By Jean-Yves Bisiaux, CTO and co-founder of EfficientIP
In an attempt to slow down the spread of COVID-19, many companies are announcing precautionary measures – often including recommendations to work remotely. While working from home can serve as an effective safety measure, it poses major challenges to the IT infrastructure of many companies, increasing network complexity and creating additional opportunities for cyberattacks. The use of SASE (Secure Access Service Edge), which includes protection of DNS services, can help mitigate security risks.
Last week, the Italian Government announced extraordinary measures to keep the spread of Coronavirus at bay, declaring the entire country a “red zone” and asking citizens to stay home except for work and emergencies. As the virus continues to spread across Asia, Europe, and North America, corporations followed suit and the likes of Google, Apple, Box, Facebook, Match Group, Amazon, Eli Lilly, Biogen and Takeda, and Twitter among others have advised employees to work from home if possible.
However, is this feasible at a major scale? And what challenges do companies encounter?
Advancements in technology in recent years have enabled telework, yet most companies, even technology giants, lack the digital infrastructure to enable this at a large scale. While most companies have policies, technology, and procedures in place to allow employees to work remotely, corporations normally anticipate only about 15% of employees connecting remotely at one time. As such, investment and deployment in VPN and VDI infrastructure is tailored and appropriate for this level, leaving many corporations vulnerable and ill-equipped to manage this new reality that requires dynamic access to network services for a larger number of employees.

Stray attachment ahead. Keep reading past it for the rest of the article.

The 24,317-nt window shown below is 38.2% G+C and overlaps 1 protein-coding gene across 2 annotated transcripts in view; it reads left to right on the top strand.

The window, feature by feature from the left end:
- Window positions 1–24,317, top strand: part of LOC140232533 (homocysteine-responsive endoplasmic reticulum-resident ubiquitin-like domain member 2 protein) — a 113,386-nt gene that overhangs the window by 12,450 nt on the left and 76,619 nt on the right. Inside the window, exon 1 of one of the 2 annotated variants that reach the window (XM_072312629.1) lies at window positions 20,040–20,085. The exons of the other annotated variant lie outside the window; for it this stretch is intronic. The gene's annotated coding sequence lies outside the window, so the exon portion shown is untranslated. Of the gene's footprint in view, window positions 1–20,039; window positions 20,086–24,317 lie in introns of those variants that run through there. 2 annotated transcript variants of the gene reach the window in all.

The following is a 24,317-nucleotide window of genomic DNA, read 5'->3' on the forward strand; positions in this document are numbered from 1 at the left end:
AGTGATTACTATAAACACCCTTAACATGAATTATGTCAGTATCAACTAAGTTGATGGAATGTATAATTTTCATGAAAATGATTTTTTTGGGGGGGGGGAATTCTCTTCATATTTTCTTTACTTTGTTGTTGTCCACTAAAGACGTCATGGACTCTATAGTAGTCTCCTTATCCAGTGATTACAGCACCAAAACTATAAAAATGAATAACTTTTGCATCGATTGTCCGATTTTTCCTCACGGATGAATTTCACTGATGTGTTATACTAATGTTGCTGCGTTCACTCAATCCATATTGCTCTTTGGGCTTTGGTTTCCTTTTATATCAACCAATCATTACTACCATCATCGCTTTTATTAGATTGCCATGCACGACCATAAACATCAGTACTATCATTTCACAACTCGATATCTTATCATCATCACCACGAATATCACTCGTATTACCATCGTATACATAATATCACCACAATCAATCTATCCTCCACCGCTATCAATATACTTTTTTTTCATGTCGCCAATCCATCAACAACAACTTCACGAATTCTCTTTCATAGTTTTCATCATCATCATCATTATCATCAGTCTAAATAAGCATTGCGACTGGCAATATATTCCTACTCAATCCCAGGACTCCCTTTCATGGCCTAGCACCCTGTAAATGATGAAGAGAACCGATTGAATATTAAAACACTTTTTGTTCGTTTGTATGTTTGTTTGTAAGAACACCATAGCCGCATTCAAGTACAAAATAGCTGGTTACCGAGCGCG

The drastic shift to mass remote work therefore brings additional security risks for companies. As devices are installed outside a company's network infrastructure and connected to new networks and WLAN, the potential attack surface for cybercriminals expands exponentially.
Bar a readily available vaccine, we are set to see the true litmus test for remote work. Corporations large and small will require a quick solution for a limited duration. While to many, Virtual Private Networks (VPN) seem to be an appropriate solution, VPN for workforces are often only dedicated to specific employees and are cost prohibitive and complex to implement globally, resulting in insufficient capacity.
For corporations lacking the infrastructure, time, and liquid capital to expand access to VPN, it will be critical (and highly cost-effective) to externalize this service, allowing for accessibility on-demand. A key component of this solution is enabled by SASE platforms , a set of services offered by internet service providers and telecommunications corporations to enable NaaS (Network as a Service) to allow remote employees to connect coupled with Network Security as a Service (NSaaS) offerings which include VPN, Firewall as a Service (FWaaS), DNS and Cloud Secure Web Gateways (SWG) to minimize vulnerabilities.
A central element f the SASE offer is a secure and high-performance DNS service which protects Apps, Users and Data against potential DNS attacks and ensures that business operations are not impacted – especially when most employees are connecting to the network remotely. DNS should ideally be complemented by Edge GSLB (Global Server Load Balancing) distributing the load of network traffic for servers. And for service deployment automation of a telco's SASE infrastructure, DDI (DNS-DHCP-IPAM) is fundamental, bringing the velocity required to scale easily and rapidly, aligned with market demand.
Taken together, these measures ensure that company networks are running smoothly - despite increasing network complexity in the new remote work reality that will define 2020 and perhaps beyond.